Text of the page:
It’s not very often that a story from the rarefied world of early music goes viral, but Sławomir Zubrzycki, a concert pianist and instrument maker from Krakow, has recently captured the world’s attention by building an instrument first sketched by Leonardo da Vinci, known as the ‘viola organista.’ As Zubrzycki describes it: “This instrument has the characteristics of three we know: the harpsichord, the organ and the viola da gamba.”
But it’s not merely a historical curiosity and a mechanical wonder; the viola organista has a marvelously unique sound all its own that might just make it popular with musicians today – if they can ever get their hands on one. I recently sat down with Zubrzycki over coffee to ask him a few questions.
Are you surprised by the enormous media interest that your work has generated?
The news has its own laws of course, but it flattens the story out a bit. Leonardo is what the media have noticed, and while I have clearly been guided by his sketches, I’m also guided by the later course of the instrument’s development, which is just as interesting as Leonardo but doesn’t involve quite such famous names.
Sławomir Zubrzycki plays his viola organista (Photo: S. Krok)
This instrument was rejected and forgotten multiple times, in spite of the great name attached to it. But perhaps today, thanks to the media and the internet, we have a chance to reverse this trend. Da Vinci is a kind of symbol, and perhaps he is helping a bit from beyond the grave to remind us of his idea, because sketches are sketches – one finds there certain solutions – but it was never actually constructed.
I’ve built historical instruments before, but building the viola organista was a much bigger challenge than merely copying an already existing instrument. So I would like to honor the entire fascinating history, and appreciate all of the instruments that arose before. This has obviously been helped along by the increased interest in Leonardo da Vinci – thanks, in no small part, to the unfortunate Dan Brown – but let’s put that book on another shelf.
A few scholars – notably Norman Lebrecht – have made the same point about the complex origins of this instrument, pointing to the tremendous work of other instrument builders, but phrased as an accusation. Some say this is not Leonardo’s instrument at all. Sour grapes?
I would answer, simply: have they seen the flying machine designed by Leonaro da Vinci? Would they rather fly in that, or one produced by Boeing or Airbus? Sketches are not the finished product.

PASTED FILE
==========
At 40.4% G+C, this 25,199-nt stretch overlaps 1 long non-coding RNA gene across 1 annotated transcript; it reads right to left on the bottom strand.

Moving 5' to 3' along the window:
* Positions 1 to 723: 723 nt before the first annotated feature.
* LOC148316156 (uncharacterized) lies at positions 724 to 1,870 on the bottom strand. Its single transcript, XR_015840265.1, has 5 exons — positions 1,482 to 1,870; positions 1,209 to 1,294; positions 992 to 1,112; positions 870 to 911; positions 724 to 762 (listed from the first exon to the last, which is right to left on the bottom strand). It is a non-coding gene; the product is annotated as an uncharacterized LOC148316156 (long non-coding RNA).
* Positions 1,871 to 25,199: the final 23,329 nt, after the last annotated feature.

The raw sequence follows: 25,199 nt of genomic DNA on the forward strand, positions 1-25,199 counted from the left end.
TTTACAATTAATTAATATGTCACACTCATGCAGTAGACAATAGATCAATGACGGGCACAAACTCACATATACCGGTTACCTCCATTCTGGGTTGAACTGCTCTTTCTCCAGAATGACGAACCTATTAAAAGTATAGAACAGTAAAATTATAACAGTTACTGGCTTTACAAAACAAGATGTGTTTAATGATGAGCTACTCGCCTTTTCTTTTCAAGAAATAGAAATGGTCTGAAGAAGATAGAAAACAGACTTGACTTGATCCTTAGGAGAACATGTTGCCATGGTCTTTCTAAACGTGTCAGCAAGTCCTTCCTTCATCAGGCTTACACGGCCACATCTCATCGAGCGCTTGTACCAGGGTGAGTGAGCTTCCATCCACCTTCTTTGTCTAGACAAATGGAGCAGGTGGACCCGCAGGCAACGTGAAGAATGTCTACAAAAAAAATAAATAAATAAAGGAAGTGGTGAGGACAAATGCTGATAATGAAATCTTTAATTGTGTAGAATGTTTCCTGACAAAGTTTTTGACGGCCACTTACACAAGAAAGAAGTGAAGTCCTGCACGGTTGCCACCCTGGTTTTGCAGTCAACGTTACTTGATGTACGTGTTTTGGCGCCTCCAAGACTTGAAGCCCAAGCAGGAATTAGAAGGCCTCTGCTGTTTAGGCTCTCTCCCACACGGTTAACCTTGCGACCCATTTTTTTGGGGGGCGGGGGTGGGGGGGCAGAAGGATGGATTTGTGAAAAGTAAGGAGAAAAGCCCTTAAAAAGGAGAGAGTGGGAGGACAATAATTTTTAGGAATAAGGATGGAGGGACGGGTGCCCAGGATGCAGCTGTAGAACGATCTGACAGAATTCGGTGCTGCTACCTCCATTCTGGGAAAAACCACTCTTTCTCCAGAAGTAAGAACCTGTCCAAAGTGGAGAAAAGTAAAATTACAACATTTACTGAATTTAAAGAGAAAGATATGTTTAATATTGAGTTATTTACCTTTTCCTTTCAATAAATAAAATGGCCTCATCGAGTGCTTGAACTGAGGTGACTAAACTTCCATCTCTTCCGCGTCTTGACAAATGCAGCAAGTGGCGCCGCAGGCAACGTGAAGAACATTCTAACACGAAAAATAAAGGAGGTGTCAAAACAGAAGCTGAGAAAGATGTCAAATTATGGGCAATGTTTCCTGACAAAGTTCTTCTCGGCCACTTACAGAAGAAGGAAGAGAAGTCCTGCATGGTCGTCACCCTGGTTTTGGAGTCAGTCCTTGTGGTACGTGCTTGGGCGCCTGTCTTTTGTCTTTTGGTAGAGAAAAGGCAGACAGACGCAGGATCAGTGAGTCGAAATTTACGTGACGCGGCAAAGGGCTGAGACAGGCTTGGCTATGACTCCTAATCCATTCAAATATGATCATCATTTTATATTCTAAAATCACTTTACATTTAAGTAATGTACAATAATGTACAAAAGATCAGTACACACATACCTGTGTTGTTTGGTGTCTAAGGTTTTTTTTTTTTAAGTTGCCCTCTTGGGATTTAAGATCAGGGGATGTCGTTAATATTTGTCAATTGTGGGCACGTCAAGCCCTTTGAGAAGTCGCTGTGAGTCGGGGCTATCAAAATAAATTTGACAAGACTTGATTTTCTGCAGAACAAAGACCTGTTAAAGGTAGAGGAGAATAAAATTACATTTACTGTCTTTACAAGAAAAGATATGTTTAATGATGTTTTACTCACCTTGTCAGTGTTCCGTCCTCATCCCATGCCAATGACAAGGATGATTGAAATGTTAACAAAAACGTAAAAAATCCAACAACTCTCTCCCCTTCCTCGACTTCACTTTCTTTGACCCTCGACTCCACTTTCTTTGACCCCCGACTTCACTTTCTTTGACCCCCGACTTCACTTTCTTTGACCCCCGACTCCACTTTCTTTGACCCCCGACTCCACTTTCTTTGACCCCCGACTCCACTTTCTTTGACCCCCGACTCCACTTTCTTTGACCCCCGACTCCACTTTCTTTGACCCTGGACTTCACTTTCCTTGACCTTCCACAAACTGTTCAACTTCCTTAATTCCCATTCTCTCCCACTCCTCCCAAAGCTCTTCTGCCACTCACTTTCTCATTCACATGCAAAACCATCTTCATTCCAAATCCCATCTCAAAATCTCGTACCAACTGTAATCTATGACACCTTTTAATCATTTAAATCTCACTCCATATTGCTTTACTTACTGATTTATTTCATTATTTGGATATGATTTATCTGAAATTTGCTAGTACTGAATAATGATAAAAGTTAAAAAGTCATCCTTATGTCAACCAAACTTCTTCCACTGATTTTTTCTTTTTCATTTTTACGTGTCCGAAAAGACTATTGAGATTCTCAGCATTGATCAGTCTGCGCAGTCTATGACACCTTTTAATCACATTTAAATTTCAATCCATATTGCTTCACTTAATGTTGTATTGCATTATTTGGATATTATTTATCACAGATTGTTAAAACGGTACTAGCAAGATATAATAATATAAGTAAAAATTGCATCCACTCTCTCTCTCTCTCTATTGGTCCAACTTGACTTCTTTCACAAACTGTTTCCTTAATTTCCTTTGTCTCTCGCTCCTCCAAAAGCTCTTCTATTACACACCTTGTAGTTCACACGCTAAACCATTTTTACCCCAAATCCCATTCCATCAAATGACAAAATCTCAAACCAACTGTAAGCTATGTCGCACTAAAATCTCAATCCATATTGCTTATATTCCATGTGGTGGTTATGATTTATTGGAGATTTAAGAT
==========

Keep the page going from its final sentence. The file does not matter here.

Will the public have a chance to hear the viola organista again soon?
Yes, I think so. I’ve received proposals from festivals both in Poland and abroad, so I’m quite certain that there will be opportunities to hear it again soon. I’ve received messages from composers who would like to write for the viola organista, which I think is a great opportunity, because as it stands, I’ve found only one piece written for this type of instrument, written in the 18th century, by CPE Bach. So I will be waiting for new pieces that are a good fit, because I don’t want to play pieces that rehash the standard tropes of 20th century music – clusters and the like. I play that kind of thing on the piano, happily, but on the viol one must think more harmonically.
You’ve anticipated my next question: do you see a role for your instrument in new music? You’ve mentioned classical composers. What other kinds of musicians have expressed an interest in making use of it? Rock stars? Electronic musicians?
Yes, indeed. Kazimierz Pyzik, a composer and string player from Krakow, who initially suggested I build this instrument, is already working on several new compositions. There was even a proposal from a well-known heavy metal band. I declined – excuse me, I’m not really so much at home in the world of popular music.
Meanwhile, I was also contacted by Björk’s manager, who said she would like to come and see it. This I accepted – her work is really quite interesting. Of course, there has also been great interest among hurdy-gurdy players. So I look forward to making the acquaintance of all sorts of talented musicians.